Sugar Tax: World Health Organisation Backs Tax On Sugary Drinks To Curb Rising Childhood Obesity

WHO Reveals Measures Needed To Combat Childhood Obesity

The World Health Organisation (WHO) has backed the campaign calling for "sugar tax" on soft drinks, as part of a new report on childhood obesity.

The report states there is "strong evidence" that a sugar tax will work alongside two other measures to tackle child obesity - a crackdown on the marketing of junk food to children and schools to ban the sale of unhealthy food.

WHO stated at least 41 million children under the age of five are obese or overweight across the globe, which prompted these measures.

WHO's Commission on Ending Childhood Obesity said, according to PA: "The Commission believes there is sufficient rationale to warrant the introduction of an effective tax on sugar-sweetened beverages.

"It is well established that the consumption of sugar-sweetened beverages is associated with an increased risk of obesity."

Prime Minister David Cameron has previously said he does not see the need for a sugar tax, while supporters such as Jamie Oliver have urged him to reconsider.

However the numbers of obese or overweight children has risen by 10 million worldwide since 1990, which has caused WHO to call for tight regulations.

In the report, it stated: "Processed, energy-dense, nutrient-poor foods and sugar-sweetened beverages, in increasing portion size, at affordable prices have replaced minimally-processed fresh foods and water in many settings at school and family meals.

"The easy access to energy-dense foods and sugar-sweetened beverages and the tacit encouragement to 'size-up' through commercial promotions have contributed to the rising caloric intake in many populations."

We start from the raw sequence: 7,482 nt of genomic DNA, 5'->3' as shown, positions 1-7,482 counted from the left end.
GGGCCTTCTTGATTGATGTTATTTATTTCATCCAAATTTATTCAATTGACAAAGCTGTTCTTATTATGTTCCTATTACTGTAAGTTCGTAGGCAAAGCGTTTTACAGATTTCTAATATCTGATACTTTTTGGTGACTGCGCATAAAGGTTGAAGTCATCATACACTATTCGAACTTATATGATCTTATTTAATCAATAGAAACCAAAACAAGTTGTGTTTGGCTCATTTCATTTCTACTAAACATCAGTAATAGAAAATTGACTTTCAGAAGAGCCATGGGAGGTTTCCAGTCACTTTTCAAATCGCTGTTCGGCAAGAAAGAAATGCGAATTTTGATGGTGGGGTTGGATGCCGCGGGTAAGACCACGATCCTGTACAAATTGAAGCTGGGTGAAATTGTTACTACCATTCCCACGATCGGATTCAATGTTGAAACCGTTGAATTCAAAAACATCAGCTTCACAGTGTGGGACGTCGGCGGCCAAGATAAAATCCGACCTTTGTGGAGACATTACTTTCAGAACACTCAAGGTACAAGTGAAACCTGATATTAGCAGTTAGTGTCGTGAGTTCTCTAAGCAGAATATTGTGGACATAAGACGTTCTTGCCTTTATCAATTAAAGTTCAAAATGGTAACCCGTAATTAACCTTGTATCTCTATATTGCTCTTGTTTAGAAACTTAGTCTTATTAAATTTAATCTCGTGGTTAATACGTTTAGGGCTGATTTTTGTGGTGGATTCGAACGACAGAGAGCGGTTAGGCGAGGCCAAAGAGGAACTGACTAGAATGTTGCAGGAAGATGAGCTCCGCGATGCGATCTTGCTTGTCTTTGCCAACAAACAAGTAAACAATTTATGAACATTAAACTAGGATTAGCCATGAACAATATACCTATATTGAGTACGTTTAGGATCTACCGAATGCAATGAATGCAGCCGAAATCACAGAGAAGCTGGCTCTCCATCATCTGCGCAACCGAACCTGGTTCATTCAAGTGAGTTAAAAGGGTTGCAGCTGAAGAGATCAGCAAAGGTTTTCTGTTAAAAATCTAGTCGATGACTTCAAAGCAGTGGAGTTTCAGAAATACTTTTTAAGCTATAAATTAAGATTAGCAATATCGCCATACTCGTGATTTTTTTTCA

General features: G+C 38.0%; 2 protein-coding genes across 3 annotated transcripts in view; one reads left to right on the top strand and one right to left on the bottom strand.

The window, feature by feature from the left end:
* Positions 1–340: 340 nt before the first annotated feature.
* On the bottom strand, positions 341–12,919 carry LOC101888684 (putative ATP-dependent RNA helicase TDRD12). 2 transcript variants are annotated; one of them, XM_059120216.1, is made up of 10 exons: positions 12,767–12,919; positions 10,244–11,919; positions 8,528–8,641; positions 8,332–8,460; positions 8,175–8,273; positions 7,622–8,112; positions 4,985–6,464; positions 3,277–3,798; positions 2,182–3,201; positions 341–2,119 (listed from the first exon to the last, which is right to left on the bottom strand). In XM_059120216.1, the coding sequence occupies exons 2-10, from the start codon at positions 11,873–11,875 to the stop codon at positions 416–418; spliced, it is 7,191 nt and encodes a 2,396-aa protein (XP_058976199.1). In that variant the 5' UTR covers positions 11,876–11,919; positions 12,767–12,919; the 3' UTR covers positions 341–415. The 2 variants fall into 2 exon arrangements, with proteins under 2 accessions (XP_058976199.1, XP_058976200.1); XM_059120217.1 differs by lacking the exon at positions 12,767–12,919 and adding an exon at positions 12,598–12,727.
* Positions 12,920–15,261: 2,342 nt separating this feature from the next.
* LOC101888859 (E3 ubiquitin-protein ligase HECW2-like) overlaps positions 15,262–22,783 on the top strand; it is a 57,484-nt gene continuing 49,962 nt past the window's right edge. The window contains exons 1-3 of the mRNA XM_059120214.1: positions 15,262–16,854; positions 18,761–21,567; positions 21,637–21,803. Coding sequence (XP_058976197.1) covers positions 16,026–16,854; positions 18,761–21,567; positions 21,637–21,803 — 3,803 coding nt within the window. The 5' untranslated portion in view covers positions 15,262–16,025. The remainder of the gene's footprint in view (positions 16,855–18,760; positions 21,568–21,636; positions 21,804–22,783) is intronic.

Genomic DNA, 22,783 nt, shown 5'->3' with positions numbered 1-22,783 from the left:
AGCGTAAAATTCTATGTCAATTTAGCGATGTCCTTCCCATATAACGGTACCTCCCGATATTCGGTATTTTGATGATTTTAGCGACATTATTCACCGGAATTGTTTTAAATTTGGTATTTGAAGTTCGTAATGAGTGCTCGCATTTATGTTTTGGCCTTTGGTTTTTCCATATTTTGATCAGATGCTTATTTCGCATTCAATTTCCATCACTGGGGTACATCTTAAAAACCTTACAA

Members of the WHO Commission called for tighter regulations around the advertising of food and drinks to children.

The report stated, according to PA: "Despite the increasing number of voluntary efforts by industry, exposure to the marketing of unhealthy foods remains a major issue demanding change that will protect all children equally.

"Any attempt to tackle childhood obesity should, therefore, include a reduction in exposure of children to, and the power of, marketing."

The report also stated schools should ban the "provision or sale of unhealthy foods, such as sugar-sweetened beverages and energy-dense, nutrient-poor foods, in the school environment".

It stated: "Childhood obesity is reaching alarming proportions in many countries and poses an urgent and serious challenge.

"Children with obesity are very likely to remain obese as adults and are at risk of chronic illness.

"Progress in tackling childhood obesity has been slow and inconsistent."

Bottomless fizzy drinks in restaurants

Contributors To Childhood Obesity

Before You Go

Go To Homepage